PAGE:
Attachment Parenting In Practice – Pregnancy and Birth

Hazel Leese-Dixon

As a parent, I tend to follow what is known as Attachment Parenting principles.  Essentially this style of parenting is intuitive and focuses on encouraging your children to become emotionally secure people.  The journey to achieving that is often bumpy and perhaps doesn’t always turn out quite as you hoped.   Never-the-less, in my opinion, Attachment Parenting provides the most definitive way to nurture children into secure adults.  It operates from pregnancy onwards.  The principles applied during pregnancy and birth, are expanded upon once your child comes into the world.

Before I got pregnant, I had read bits of information about gentler parenting practices.  I knew I wanted to breastfeed and I knew I wanted to cuddle my child-to-be if she or he started to cry.  In other words, some things I felt instinctively and some things I read about.  I think Hypnobirthing was my first clear step towards Attachment Parenting.  I loosely followed the The Mongan Method for my birthing experience.  Their website can be found online.  For me, I wanted my birthing experience to be a pleasant as possible for me, and moreover, I wanted my child’s journey from womb to world to be as peaceful as possible.  I felt that could be achieved more easily without drugs and over-zealous medical interventions.  There is evidence that suggests that the more gentle the birthing experience for mother and child, the better for both their consciousness’s (http://sarahockwell-smith.com/2012/11/04/5-reasons-why-your-birth-can-affect-your-baby-and-your-parenting/) and (http://www.craniosacral-therapy-information.org.uk/Articles/Birth%20trauma%20-%20a%20baby%27s%20view.pdf.)  Thus my birth plan included a birthing pool, relaxing hypnobirthing music, a Tens Machine and soft lighting.  Obviously birth plans don’t always go to plan and you have to go with the flow but my intention was to make it as peaceful as possible.

Alongside the birth itself, the experience for the growing infant in the womb can be very affirming and positive through the calming sound of the mother’s voice (http://www.ncbi.nlm.nih.gov/pubmed/25372560) and (http://www.theepochtimes.com/n2/health/positive-and-negative-thoughts-may-affect-fetal-genetics-25548.html).  On the other side of the coin, stress can have negative impacts upon the growing baby (http://www.webmd.com/baby/features/stress-marks) and (http://www.medicinenet.com/script/main/art.asp?articlekey=51730).  During pregnancy, I sang three nursery rhymes to my unborn baby, who became my lovely daughter.  I generally sung these songs a number of times a day, whilst doing the dishes or similar.  I also talked to her in a gentle voice and played my hypnobirthing music.  I believe these had positive impacts upon her consciousness.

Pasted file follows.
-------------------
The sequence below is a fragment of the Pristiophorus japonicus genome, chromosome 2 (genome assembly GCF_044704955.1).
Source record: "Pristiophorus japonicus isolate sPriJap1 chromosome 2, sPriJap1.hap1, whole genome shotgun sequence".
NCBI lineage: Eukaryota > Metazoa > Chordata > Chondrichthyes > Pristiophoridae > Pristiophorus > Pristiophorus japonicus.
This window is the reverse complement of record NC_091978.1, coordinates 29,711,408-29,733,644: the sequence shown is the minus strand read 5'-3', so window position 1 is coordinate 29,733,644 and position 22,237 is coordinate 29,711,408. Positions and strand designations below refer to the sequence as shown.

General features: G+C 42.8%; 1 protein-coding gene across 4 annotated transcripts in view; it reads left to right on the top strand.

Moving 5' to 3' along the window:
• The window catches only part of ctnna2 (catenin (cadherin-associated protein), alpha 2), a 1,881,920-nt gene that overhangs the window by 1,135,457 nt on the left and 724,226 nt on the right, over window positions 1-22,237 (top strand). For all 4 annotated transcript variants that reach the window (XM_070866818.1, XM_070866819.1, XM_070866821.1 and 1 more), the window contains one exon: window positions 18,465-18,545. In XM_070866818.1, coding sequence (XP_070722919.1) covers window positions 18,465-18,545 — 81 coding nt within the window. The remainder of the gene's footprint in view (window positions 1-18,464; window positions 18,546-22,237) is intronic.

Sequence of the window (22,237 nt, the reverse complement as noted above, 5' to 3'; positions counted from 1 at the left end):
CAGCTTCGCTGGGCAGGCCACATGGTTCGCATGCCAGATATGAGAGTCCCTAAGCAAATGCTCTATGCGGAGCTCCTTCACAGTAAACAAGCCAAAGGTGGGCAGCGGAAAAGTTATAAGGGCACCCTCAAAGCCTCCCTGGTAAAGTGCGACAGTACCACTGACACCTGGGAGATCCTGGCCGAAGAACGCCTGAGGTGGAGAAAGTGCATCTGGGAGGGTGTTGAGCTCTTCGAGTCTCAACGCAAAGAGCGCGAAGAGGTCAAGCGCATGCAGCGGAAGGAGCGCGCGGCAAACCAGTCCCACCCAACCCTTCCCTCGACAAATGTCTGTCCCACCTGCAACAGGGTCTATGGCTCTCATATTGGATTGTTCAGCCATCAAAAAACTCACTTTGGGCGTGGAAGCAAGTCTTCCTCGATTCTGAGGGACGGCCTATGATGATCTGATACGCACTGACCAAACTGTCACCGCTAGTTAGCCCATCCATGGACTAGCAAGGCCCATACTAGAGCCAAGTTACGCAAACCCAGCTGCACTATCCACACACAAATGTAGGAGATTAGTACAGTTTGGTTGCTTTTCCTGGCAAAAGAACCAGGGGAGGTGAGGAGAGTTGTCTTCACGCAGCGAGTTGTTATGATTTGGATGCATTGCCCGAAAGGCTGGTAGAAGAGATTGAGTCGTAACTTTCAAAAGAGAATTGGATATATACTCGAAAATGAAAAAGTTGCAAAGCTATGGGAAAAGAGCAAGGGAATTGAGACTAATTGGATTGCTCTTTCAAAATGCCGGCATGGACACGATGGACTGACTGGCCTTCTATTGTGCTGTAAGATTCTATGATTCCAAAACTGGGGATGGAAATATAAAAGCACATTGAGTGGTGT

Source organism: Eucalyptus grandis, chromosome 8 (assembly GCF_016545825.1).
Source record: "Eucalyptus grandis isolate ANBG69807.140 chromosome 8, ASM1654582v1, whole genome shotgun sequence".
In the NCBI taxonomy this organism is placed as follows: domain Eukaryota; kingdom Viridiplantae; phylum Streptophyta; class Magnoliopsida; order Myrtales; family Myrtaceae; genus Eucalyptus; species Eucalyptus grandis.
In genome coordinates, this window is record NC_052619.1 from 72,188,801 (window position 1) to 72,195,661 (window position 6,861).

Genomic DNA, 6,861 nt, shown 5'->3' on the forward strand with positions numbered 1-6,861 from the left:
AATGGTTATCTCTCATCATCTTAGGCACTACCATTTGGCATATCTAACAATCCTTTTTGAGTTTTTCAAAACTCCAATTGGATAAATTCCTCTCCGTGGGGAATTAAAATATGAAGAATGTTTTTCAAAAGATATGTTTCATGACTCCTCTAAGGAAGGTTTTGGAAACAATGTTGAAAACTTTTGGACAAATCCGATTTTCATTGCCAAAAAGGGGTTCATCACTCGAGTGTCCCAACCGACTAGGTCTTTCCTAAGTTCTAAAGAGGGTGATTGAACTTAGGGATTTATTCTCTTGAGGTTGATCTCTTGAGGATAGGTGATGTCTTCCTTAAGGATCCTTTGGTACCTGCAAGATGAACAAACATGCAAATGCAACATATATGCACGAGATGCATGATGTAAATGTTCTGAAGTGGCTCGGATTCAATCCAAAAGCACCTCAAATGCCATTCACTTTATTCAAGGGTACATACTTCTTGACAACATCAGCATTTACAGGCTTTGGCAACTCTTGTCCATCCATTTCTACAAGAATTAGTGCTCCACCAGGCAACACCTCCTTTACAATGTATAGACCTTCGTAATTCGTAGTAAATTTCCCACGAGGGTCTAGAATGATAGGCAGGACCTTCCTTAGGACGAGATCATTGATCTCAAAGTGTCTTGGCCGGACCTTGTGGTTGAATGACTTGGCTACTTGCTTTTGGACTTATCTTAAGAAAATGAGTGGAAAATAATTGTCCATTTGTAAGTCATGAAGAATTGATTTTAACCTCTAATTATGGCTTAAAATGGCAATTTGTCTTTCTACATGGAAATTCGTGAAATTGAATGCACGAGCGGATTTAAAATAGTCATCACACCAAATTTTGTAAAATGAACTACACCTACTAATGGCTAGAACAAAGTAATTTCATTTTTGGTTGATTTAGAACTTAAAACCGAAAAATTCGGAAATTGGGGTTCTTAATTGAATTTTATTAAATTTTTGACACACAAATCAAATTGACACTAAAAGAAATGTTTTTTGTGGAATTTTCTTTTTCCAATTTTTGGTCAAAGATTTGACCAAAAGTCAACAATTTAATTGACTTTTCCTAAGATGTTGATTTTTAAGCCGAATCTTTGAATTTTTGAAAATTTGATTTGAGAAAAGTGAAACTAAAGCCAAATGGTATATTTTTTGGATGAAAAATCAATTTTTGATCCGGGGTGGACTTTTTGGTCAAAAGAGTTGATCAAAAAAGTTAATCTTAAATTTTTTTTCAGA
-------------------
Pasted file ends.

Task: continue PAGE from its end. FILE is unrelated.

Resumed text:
I believe that my daughter would be less confident and secure without the Attachment Parenting principles I instigated from pregnancy. Moreover, as indicated, there is research to support the merits of Attachment Parenting (AP).  My daughter is a very happy child, and, at age 3, doesn’t really have any troublesome behaviours. She manages change extremely well and is confident in new environments.  I continue to use AP on daily basis and intend to utilise its’ many merits as my daughter grows into an adult.

 

 

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